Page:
Saturday, February 25, 2006

Crime and Reform, or Crime and Punishment?

By: Michael Akerman

According to the BBC, Mississippi plans on posting the names and pictures of convicted sex offenders on billboards. Obviously, this worries me (or it wouldn't be here).

I want to be clear from the start: sex offenders are dangerous. The recidivism rate for released sex offenders is alarmingly high, and it is a humiliating, dehumanizing, and degrading crime. It is extremely important that we prevent these heinous acts whenever possible.

These billboards cannot do that. In fact, they're contrary to this goal.

If we want sex offenders to stop offending, we have to allow them to reform. If we continue to identify them as sex offenders in a public setting, they have no choice but to be sex offenders. Indeed, it's a very good way to make these men more criminal: who would hire an employee that everyone would recognize as a rapist? Without a steady job, there is only crime or panhandling.

The goal, I'm sure, is to allow women and parents to recognize potential rapists and child-abusers off-hand. This is, frankly, ridiculous: if a woman or child has time to avoid this potential rapist, she has time to check the public sex offender registry. In the one reasonable case where a registry search could not prevent a rape, the woman would necessarily be swiftly and immediately assaulted. Recognition would prevent the crime no more than recognizing a bullet stops it from killing you.

Yet, this represents a deeper issue with the criminal justice system: it is treated as a punishment system. The justice system must be focused on reform. Not only is a focus on punishment barbaric, it is a waste of money. This is why the prison system has become such a revolving-door system: serve the time, learn nothing, get out, commit a crime. Lather, rinse, repeat.

I sympathize with the victims and their families. I understand that they want revenge. Justice, however, cannot lie on the whims of the victim. For this reason, I advocate a "second chance" policy for every crime. A first murder, to use the most extreme example, should not be repaid with execution: it should be treated with 20 years (or more, or less) in the slammer. A second murder should be punishable by execution or life in prison (I'd say “automatic execution,” but I'm not positive that's wise. It may be merely a remnant of what I'm decrying in this post), at the decision of the court, because the murderer has made no effort to change, and is too unlikely to do so to risk the safety of others any longer by letting him free after a number of years.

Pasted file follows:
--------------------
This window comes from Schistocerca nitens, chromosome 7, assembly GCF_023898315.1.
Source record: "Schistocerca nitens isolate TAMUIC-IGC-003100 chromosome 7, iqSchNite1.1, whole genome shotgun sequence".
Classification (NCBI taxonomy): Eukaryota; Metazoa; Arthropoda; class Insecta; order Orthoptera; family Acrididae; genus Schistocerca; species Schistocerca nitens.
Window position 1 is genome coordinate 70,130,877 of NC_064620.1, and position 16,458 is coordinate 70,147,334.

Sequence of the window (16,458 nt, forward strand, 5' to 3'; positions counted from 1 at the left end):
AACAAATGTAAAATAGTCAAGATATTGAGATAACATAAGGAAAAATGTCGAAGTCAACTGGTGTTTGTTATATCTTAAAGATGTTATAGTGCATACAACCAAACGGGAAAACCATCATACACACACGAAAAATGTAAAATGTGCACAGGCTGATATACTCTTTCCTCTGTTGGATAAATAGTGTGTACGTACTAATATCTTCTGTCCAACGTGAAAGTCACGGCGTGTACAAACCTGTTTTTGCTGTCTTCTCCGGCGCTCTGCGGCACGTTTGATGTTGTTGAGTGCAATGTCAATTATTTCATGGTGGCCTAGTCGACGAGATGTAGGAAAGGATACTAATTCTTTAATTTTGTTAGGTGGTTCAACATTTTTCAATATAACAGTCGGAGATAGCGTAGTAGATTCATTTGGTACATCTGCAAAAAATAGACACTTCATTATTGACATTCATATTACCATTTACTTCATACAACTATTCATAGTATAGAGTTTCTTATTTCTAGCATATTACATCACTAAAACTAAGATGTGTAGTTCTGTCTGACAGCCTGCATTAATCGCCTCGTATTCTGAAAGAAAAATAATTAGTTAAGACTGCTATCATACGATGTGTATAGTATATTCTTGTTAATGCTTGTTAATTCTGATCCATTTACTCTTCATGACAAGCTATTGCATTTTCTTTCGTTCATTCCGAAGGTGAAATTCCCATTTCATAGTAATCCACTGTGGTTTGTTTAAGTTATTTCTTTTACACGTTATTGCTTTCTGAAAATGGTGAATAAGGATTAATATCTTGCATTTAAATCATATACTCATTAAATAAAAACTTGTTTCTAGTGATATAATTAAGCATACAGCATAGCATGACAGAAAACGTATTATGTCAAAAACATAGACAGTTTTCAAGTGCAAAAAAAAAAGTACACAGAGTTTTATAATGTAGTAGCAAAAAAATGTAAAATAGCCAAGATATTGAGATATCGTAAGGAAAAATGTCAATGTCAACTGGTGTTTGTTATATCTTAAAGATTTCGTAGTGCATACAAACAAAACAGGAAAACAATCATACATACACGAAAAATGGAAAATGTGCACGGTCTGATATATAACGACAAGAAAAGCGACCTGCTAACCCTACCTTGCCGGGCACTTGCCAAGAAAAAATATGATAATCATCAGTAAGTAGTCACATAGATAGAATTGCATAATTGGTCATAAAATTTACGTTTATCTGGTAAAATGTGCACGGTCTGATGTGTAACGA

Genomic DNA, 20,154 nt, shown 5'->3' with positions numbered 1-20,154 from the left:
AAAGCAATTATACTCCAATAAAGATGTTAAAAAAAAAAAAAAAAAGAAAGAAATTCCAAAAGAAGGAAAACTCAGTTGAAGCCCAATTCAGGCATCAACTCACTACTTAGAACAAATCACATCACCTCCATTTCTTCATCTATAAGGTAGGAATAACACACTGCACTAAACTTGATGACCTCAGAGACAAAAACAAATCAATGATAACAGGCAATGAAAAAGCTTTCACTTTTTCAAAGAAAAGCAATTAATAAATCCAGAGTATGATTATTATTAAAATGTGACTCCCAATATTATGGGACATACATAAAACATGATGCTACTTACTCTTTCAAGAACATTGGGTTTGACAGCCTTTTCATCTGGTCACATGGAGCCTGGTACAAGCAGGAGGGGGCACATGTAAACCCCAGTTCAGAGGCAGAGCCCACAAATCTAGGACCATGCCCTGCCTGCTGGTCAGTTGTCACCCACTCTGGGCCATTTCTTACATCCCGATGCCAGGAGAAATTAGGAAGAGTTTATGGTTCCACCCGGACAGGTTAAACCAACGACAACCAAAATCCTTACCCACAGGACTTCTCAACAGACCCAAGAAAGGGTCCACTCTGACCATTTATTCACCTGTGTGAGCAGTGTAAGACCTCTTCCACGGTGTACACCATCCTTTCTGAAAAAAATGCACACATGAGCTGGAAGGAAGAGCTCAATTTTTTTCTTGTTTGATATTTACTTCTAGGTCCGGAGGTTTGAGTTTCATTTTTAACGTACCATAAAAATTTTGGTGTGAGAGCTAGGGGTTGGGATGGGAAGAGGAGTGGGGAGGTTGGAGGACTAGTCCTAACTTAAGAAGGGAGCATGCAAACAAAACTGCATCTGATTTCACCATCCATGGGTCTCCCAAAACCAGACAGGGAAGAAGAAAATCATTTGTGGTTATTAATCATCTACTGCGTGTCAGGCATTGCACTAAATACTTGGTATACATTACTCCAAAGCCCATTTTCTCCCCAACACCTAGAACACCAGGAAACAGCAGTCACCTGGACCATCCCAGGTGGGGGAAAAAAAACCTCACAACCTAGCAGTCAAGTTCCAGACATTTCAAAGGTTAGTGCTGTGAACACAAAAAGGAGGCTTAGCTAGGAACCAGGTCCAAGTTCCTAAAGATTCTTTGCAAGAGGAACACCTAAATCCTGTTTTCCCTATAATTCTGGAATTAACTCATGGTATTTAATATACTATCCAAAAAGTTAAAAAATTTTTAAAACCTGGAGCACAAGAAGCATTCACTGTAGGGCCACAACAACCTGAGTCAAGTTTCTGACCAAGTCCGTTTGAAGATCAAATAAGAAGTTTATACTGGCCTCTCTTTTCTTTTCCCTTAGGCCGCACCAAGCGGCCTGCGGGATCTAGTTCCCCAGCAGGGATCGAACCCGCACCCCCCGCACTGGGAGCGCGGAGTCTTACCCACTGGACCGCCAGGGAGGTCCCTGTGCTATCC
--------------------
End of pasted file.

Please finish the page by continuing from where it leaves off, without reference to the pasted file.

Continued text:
Obviously, I must consider incidence: if multiple people are killed in one act (for instance, a stray bullet or a in moment of rage), the sentence should be augmented appropriately (one could theoretically have “life in prison” as a de facto sentence, but it would really be a highly augmented number of years, rather than simply “until you die”), but not to the level of execution, because the crime may have been committed in a moment of weakness or caused my a therapy-treatable mental calamity. If, however, as in the case of serial killers, multiple acts occur with time to reconsider and stop between them, it is inexcusable, because it cannot represent a mere moment of weakness but a calculating, relentless and evil killer. Execution, I think, is a strong option (upon the decision of the court, of course, not as a mandatory minimum sentence).

It's time to stop punishing people for the sake of revenge. We can't justify prison times as "making an example out of someone." The only answer to crime is therapy, retraining, and time spent isolated from society to protect society and allow reform. The system cannot work with only one out of three.

~By my hand,
~Michael Akerman